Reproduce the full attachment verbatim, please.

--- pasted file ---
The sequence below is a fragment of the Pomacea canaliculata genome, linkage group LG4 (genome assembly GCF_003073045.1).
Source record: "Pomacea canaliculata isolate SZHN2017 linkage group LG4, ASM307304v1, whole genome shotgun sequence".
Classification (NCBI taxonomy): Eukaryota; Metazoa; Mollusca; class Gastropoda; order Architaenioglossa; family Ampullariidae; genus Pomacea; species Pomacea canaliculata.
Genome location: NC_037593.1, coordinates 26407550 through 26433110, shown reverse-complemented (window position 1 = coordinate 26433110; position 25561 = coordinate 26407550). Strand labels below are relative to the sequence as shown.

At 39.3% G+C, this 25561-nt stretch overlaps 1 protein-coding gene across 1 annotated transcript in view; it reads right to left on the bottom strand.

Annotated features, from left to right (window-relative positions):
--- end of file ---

The sequence below is a fragment of the Pomacea canaliculata genome, linkage group LG4 (genome assembly GCF_003073045.1).
Source record: "Pomacea canaliculata isolate SZHN2017 linkage group LG4, ASM307304v1, whole genome shotgun sequence".
Classification (NCBI taxonomy): Eukaryota; Metazoa; Mollusca; class Gastropoda; order Architaenioglossa; family Ampullariidae; genus Pomacea; species Pomacea canaliculata.
Genome location: NC_037593.1, coordinates 26407550 through 26433110, shown reverse-complemented (window position 1 = coordinate 26433110; position 25561 = coordinate 26407550). Strand labels below are relative to the sequence as shown.

At 39.3% G+C, this 25561-nt stretch overlaps 1 protein-coding gene across 1 annotated transcript in view; it reads right to left on the bottom strand.

Annotated features, from left to right (window-relative positions):